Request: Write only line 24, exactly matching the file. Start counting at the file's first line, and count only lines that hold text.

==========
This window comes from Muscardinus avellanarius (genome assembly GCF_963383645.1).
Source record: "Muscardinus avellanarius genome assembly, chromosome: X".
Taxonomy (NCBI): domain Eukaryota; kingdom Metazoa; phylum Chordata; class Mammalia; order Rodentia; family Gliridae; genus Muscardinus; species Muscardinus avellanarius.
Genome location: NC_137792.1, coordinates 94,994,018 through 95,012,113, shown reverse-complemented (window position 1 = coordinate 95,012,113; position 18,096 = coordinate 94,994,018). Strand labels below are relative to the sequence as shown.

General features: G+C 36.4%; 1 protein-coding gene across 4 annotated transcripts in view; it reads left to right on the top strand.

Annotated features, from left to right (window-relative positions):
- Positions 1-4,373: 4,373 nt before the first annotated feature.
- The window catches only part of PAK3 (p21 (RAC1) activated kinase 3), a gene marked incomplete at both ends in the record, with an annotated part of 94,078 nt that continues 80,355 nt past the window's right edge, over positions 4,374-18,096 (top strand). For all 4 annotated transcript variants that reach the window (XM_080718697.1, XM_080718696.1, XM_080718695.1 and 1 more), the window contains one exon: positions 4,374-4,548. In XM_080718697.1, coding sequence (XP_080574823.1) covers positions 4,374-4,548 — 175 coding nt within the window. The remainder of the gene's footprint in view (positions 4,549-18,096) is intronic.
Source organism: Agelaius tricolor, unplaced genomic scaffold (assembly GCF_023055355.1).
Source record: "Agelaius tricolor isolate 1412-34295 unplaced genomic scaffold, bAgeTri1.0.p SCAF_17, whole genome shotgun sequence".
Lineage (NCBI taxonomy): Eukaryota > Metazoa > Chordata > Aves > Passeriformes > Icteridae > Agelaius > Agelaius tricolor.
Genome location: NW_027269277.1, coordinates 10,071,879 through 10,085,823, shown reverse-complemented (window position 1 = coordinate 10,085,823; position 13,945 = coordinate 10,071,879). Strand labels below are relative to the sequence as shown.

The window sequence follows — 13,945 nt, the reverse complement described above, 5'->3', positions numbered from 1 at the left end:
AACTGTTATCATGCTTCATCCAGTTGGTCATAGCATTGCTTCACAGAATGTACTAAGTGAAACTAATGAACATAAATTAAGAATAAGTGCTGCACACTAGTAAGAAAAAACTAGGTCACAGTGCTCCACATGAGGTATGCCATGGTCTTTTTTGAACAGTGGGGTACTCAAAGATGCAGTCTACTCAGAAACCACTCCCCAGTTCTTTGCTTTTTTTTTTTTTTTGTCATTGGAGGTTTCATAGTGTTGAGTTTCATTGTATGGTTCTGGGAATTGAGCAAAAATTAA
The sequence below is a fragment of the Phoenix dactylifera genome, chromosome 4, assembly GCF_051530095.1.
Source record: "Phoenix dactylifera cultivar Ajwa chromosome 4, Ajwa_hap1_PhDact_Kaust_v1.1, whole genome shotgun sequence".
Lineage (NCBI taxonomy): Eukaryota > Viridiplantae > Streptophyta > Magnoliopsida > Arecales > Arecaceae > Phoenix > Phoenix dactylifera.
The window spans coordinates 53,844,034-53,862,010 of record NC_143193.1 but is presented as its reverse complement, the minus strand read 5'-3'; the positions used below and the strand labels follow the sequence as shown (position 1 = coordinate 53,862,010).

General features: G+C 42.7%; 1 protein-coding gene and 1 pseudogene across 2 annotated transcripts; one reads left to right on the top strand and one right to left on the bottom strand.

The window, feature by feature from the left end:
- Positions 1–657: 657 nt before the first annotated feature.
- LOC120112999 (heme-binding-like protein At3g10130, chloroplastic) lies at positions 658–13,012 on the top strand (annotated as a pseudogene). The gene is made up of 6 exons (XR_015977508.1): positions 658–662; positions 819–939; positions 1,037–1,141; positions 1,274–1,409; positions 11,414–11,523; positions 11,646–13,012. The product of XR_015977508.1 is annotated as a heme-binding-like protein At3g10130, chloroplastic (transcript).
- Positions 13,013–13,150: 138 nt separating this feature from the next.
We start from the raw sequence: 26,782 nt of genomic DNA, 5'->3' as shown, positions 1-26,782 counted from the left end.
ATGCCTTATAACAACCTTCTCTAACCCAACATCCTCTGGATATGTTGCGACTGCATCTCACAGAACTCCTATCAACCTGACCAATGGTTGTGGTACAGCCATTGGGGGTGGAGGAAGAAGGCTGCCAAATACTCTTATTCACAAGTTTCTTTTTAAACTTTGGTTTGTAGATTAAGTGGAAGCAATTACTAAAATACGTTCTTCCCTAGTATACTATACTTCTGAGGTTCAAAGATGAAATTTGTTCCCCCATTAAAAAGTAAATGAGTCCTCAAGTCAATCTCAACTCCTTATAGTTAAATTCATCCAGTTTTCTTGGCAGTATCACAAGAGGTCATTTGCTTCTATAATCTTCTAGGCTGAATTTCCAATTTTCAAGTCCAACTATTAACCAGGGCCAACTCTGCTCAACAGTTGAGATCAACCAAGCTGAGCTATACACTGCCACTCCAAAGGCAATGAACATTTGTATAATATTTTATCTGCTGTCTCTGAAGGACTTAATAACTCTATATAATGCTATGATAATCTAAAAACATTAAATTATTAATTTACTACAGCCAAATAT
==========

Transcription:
We start from the raw sequence: 26,782 nt of genomic DNA, 5'->3' as shown, positions 1-26,782 counted from the left end.